|Publication number||US4567661 A|
|Application number||US 06/706,837|
|Publication date||Feb 4, 1986|
|Filing date||Feb 28, 1985|
|Priority date||Feb 28, 1985|
|Publication number||06706837, 706837, US 4567661 A, US 4567661A, US-A-4567661, US4567661 A, US4567661A|
|Inventors||Cynthia V. Foose|
|Original Assignee||Foose Cynthia V|
|Export Citation||BiBTeX, EndNote, RefMan|
|Patent Citations (22), Referenced by (2), Classifications (5), Legal Events (9)|
|External Links: USPTO, USPTO Assignment, Espacenet|
The present invention is related to the field of clothing construction and particularly to the sewing technique known as smocking. More particularly, the invention relates to a device to assist an individual in creating uniform smocked design.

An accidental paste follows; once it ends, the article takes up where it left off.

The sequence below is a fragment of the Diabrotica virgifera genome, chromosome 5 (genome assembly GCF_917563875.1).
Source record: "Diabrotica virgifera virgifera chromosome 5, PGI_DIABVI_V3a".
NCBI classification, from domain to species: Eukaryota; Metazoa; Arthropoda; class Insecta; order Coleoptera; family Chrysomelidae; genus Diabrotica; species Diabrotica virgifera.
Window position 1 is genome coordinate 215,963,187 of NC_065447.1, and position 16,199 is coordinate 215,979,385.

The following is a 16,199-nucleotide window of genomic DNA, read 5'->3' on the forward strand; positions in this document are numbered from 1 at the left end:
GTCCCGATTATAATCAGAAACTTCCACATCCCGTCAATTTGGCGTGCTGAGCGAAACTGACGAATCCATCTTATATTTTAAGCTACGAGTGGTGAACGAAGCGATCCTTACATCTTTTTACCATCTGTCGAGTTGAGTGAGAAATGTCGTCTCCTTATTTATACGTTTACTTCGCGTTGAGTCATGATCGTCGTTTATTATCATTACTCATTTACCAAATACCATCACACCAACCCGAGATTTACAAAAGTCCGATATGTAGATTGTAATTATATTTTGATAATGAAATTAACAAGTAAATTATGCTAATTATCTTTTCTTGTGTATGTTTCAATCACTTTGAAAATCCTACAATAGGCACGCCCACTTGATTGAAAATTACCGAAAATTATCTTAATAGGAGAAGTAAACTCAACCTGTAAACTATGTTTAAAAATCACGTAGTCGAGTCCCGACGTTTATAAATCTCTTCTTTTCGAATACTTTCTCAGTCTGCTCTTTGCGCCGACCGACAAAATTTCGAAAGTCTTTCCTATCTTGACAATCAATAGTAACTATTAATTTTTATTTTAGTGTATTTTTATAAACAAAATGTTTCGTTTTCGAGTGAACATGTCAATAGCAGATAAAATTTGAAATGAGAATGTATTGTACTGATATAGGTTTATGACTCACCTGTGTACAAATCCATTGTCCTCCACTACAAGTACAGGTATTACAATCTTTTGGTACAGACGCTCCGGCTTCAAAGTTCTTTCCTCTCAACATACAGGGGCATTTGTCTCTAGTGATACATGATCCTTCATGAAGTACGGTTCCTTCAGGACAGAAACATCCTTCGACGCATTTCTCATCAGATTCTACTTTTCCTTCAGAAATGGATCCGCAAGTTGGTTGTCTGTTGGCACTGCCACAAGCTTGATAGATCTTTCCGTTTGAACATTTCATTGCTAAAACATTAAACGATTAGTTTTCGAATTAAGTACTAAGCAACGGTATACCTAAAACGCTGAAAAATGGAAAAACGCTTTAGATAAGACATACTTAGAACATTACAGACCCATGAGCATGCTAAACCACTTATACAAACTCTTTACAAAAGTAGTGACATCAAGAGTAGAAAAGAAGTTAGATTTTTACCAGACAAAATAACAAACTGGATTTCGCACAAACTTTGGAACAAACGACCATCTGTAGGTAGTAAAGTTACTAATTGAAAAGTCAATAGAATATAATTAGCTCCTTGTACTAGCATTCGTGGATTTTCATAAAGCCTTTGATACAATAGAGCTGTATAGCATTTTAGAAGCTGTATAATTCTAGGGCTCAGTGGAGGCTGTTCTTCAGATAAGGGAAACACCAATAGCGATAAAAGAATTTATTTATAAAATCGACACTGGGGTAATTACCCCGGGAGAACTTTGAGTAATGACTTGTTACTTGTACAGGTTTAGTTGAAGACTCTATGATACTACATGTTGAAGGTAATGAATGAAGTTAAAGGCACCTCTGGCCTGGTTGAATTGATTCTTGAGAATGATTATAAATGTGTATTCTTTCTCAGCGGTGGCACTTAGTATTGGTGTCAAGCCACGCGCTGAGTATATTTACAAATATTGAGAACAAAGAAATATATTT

Smocking is a popular needleart construction technique which utilizes decoratively stitched together fabric folds in order to create a pattern. In a typical operation, a pre-pleated or gathered section is prepared before the smocking operation is performed. Smocking is often used on yokes, bodices, pockets, sleeves and waist lines in order to create a garment which has a decorative effect. The folds or pleats which are used in the smocking operation can also be accomplished when the actual smocking stitching is done which is known as the American smocking technique. The technique in which the fabric is first gathered into folds and then smocked is known as English smocking. Because of the advent of machines and because of the ease of preparation the English smocking has become prevalent whereby the machine or the individual gathers the folds or pleats prior to the actual smocking operation.